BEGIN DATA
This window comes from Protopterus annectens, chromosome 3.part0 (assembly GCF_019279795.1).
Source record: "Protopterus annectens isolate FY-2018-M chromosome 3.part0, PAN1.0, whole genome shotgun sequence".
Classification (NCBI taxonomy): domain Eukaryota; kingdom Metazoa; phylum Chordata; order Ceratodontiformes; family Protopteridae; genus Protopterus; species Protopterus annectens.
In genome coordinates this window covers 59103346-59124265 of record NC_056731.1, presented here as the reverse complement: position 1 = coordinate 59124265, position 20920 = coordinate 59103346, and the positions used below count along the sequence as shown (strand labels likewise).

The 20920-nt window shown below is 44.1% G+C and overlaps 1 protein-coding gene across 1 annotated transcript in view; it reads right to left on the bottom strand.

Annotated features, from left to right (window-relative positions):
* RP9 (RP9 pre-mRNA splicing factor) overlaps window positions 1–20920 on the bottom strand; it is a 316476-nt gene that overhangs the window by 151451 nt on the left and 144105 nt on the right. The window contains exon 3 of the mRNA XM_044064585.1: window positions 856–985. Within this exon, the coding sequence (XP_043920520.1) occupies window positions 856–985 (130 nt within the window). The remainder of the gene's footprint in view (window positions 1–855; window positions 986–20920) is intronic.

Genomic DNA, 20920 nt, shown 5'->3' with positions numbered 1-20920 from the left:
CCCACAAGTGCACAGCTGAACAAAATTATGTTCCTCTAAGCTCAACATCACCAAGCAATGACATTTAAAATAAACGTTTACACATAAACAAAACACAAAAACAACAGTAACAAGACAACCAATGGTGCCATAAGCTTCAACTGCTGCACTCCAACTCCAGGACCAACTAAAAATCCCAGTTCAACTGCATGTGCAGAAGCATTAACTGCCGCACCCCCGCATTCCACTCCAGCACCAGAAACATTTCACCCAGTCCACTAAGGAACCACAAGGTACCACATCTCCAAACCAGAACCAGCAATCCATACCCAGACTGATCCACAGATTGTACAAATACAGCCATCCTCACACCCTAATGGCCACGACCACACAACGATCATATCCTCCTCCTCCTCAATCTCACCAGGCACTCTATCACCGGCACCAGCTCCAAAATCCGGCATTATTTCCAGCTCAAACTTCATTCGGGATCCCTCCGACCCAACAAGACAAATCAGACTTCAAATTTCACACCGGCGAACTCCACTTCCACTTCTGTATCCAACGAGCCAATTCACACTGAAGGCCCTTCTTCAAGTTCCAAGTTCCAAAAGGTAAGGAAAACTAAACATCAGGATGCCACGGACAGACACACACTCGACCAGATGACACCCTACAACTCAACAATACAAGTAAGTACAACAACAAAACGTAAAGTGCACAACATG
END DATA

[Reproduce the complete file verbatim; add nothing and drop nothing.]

This window comes from Protopterus annectens, chromosome 3.part0 (assembly GCF_019279795.1).
Source record: "Protopterus annectens isolate FY-2018-M chromosome 3.part0, PAN1.0, whole genome shotgun sequence".
Classification (NCBI taxonomy): domain Eukaryota; kingdom Metazoa; phylum Chordata; order Ceratodontiformes; family Protopteridae; genus Protopterus; species Protopterus annectens.
In genome coordinates this window covers 59103346-59124265 of record NC_056731.1, presented here as the reverse complement: position 1 = coordinate 59124265, position 20920 = coordinate 59103346, and the positions used below count along the sequence as shown (strand labels likewise).

The 20920-nt window shown below is 44.1% G+C and overlaps 1 protein-coding gene across 1 annotated transcript in view; it reads right to left on the bottom strand.

Annotated features, from left to right (window-relative positions):
* RP9 (RP9 pre-mRNA splicing factor) overlaps window positions 1–20920 on the bottom strand; it is a 316476-nt gene that overhangs the window by 151451 nt on the left and 144105 nt on the right. The window contains exon 3 of the mRNA XM_044064585.1: window positions 856–985. Within this exon, the coding sequence (XP_043920520.1) occupies window positions 856–985 (130 nt within the window). The remainder of the gene's footprint in view (window positions 1–855; window positions 986–20920) is intronic.

Genomic DNA, 20920 nt, shown 5'->3' with positions numbered 1-20920 from the left:
CCCACAAGTGCACAGCTGAACAAAATTATGTTCCTCTAAGCTCAACATCACCAAGCAATGACATTTAAAATAAACGTTTACACATAAACAAAACACAAAAACAACAGTAACAAGACAACCAATGGTGCCATAAGCTTCAACTGCTGCACTCCAACTCCAGGACCAACTAAAAATCCCAGTTCAACTGCATGTGCAGAAGCATTAACTGCCGCACCCCCGCATTCCACTCCAGCACCAGAAACATTTCACCCAGTCCACTAAGGAACCACAAGGTACCACATCTCCAAACCAGAACCAGCAATCCATACCCAGACTGATCCACAGATTGTACAAATACAGCCATCCTCACACCCTAATGGCCACGACCACACAACGATCATATCCTCCTCCTCCTCAATCTCACCAGGCACTCTATCACCGGCACCAGCTCCAAAATCCGGCATTATTTCCAGCTCAAACTTCATTCGGGATCCCTCCGACCCAACAAGACAAATCAGACTTCAAATTTCACACCGGCGAACTCCACTTCCACTTCTGTATCCAACGAGCCAATTCACACTGAAGGCCCTTCTTCAAGTTCCAAGTTCCAAAAGGTAAGGAAAACTAAACATCAGGATGCCACGGACAGACACACACTCGACCAGATGACACCCTACAACTCAACAATACAAGTAAGTACAACAACAAAACGTAAAGTGCACAACATG